All this flower needs, is a little watering
In this poem, I ask for forgiveness without meaning it. Forgive me if it bothers you. Amen.
My mother stands under the eave of our thatched hut, and cups the beads of the first rain in her wrinkled hands. In my village, it is said to carry all the goodies at God’s feet into the earth. She calls to me, dede, sanga li; that is to say, come child. And then she mimics the clouds- empties the little pond in her palms worn out from years of ploughing my country’s infertility, into my hair, and gently spreads the tributaries as they cascade down my face; with such gentleness as is shown sacred things. Her lips tracing a prayer-
Son, may your feet know the fertile earth of the white man’s land.
Out of fear, I burrow my toes into the earth of my father’s compound. Who knows, her words could turn into spells, magically teleporting me to a street where everything is dressed in snow- forgive me, this is all the picture my mind could mold.
How do I pray for forgiveness?
How do I say it; that each time the pastor stands on the altar to pray for the youths his words as butterflies bouncing towards God and then westward;
That I stand in the pew and mutter words that turn into shields that resist them from getting to God but returns as arrows and tent in their skins? That when our neighbor’s son charcoaled in the hell of a plane, that wasn’t what I asked God?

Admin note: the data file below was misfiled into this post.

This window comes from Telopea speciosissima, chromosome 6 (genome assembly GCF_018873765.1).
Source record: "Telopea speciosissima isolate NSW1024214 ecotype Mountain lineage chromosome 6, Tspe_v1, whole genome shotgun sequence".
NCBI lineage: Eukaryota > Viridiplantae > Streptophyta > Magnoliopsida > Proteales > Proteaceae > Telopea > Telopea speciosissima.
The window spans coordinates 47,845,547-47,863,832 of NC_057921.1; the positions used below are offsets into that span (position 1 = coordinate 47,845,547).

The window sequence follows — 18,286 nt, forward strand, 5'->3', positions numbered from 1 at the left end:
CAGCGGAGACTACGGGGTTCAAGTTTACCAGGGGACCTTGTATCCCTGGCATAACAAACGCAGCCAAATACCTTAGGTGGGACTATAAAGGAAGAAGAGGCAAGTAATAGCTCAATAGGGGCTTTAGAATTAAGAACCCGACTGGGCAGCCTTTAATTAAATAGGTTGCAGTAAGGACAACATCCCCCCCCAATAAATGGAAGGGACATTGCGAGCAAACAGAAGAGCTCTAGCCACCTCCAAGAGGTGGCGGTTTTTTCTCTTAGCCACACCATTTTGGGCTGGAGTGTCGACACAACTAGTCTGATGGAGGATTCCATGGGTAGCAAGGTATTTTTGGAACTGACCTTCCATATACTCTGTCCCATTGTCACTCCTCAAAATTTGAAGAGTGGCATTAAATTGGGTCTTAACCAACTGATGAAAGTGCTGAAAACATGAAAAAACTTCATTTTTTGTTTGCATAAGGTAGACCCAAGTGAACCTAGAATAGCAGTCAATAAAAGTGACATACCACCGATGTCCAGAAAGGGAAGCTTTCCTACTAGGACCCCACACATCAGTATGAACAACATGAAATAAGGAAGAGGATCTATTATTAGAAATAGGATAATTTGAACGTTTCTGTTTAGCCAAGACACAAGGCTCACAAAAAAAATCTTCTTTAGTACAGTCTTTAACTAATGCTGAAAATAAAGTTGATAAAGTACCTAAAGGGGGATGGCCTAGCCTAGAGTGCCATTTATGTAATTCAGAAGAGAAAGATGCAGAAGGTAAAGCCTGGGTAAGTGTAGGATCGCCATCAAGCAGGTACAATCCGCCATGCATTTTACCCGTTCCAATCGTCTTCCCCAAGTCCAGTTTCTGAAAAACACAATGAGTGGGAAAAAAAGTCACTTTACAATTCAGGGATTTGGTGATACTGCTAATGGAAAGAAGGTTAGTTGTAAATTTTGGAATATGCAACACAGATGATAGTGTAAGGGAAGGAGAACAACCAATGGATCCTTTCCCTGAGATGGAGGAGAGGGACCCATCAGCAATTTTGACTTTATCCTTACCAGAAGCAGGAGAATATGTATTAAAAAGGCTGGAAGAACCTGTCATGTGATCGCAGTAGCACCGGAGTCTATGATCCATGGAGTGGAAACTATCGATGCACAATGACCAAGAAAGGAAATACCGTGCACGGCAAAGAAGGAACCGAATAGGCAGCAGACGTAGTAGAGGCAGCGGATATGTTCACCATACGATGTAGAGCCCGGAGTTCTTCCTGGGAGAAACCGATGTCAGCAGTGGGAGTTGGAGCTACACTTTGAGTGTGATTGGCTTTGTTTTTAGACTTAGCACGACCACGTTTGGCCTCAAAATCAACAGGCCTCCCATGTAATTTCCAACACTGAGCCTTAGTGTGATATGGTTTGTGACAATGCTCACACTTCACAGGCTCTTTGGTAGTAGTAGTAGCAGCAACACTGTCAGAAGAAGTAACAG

How do I say it, that I don’t mean them evil?
That I only believe my country is capable of breaking into a field of daffodils;
And we, colourful birds sucking at its nectar.
After The birds are calling me by Adesiyan Oluwapelumi
In a dream, I walk with my second brother (he is not dead anymore). His shirt vies with the sky, blue. And I don’t have that fear of coming home to the aftermath of a war- broken furniture, a broken pane, broken people. I mean the road is filled with happy people- even the men run after butterflies and the women stick flowers in their hair. And the girls on the street walk without casting glances behind their back. I mean they no more wear the fear of being a victim of rape. And I shake hands with my father and my teeth do not grit. I mean my father eats in the same plate with his rival brother. And the orange in the backyard is ripe with fruits; my tongue is convinced this is how happiness tastes. The orange. And I pinch my skin and it feels real. Yet my mind guffaws in disbelief; can there be a place where this skin knows nothing next to pain?
Poems: © Eliongema Udofia
Image: Bianca Van Dijk Pixabay remix